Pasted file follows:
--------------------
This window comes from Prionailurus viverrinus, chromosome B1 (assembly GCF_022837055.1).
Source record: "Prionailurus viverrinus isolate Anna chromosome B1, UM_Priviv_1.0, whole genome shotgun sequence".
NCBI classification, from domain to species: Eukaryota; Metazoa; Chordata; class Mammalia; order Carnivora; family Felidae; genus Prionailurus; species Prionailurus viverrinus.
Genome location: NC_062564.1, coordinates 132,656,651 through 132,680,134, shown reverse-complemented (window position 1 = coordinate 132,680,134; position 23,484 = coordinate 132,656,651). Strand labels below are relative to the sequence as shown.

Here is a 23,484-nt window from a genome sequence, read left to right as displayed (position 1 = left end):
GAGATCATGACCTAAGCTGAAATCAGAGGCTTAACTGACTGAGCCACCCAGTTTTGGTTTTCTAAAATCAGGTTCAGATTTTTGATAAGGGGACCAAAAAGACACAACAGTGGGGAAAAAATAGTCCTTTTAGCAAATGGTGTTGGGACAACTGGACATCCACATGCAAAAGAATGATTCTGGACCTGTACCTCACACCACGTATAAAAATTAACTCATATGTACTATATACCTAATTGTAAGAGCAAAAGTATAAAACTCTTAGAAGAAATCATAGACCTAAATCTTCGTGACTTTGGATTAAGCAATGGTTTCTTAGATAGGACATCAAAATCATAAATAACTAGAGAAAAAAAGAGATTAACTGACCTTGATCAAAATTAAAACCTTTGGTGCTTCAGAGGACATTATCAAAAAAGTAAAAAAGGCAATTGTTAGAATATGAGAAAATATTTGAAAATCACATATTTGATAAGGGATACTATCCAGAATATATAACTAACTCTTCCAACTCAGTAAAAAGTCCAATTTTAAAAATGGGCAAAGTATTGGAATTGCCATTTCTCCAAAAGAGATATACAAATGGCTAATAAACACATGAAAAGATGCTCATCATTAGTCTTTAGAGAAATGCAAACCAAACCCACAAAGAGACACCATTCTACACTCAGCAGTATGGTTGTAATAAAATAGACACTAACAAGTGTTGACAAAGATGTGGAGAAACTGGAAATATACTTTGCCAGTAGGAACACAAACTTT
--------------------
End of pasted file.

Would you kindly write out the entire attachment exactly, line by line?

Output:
This window comes from Prionailurus viverrinus, chromosome B1 (assembly GCF_022837055.1).
Source record: "Prionailurus viverrinus isolate Anna chromosome B1, UM_Priviv_1.0, whole genome shotgun sequence".
NCBI classification, from domain to species: Eukaryota; Metazoa; Chordata; class Mammalia; order Carnivora; family Felidae; genus Prionailurus; species Prionailurus viverrinus.
Genome location: NC_062564.1, coordinates 132,656,651 through 132,680,134, shown reverse-complemented (window position 1 = coordinate 132,680,134; position 23,484 = coordinate 132,656,651). Strand labels below are relative to the sequence as shown.

Here is a 23,484-nt window from a genome sequence, read left to right as displayed (position 1 = left end):
GAGATCATGACCTAAGCTGAAATCAGAGGCTTAACTGACTGAGCCACCCAGTTTTGGTTTTCTAAAATCAGGTTCAGATTTTTGATAAGGGGACCAAAAAGACACAACAGTGGGGAAAAAATAGTCCTTTTAGCAAATGGTGTTGGGACAACTGGACATCCACATGCAAAAGAATGATTCTGGACCTGTACCTCACACCACGTATAAAAATTAACTCATATGTACTATATACCTAATTGTAAGAGCAAAAGTATAAAACTCTTAGAAGAAATCATAGACCTAAATCTTCGTGACTTTGGATTAAGCAATGGTTTCTTAGATAGGACATCAAAATCATAAATAACTAGAGAAAAAAAGAGATTAACTGACCTTGATCAAAATTAAAACCTTTGGTGCTTCAGAGGACATTATCAAAAAAGTAAAAAAGGCAATTGTTAGAATATGAGAAAATATTTGAAAATCACATATTTGATAAGGGATACTATCCAGAATATATAACTAACTCTTCCAACTCAGTAAAAAGTCCAATTTTAAAAATGGGCAAAGTATTGGAATTGCCATTTCTCCAAAAGAGATATACAAATGGCTAATAAACACATGAAAAGATGCTCATCATTAGTCTTTAGAGAAATGCAAACCAAACCCACAAAGAGACACCATTCTACACTCAGCAGTATGGTTGTAATAAAATAGACACTAACAAGTGTTGACAAAGATGTGGAGAAACTGGAAATATACTTTGCCAGTAGGAACACAAACTTT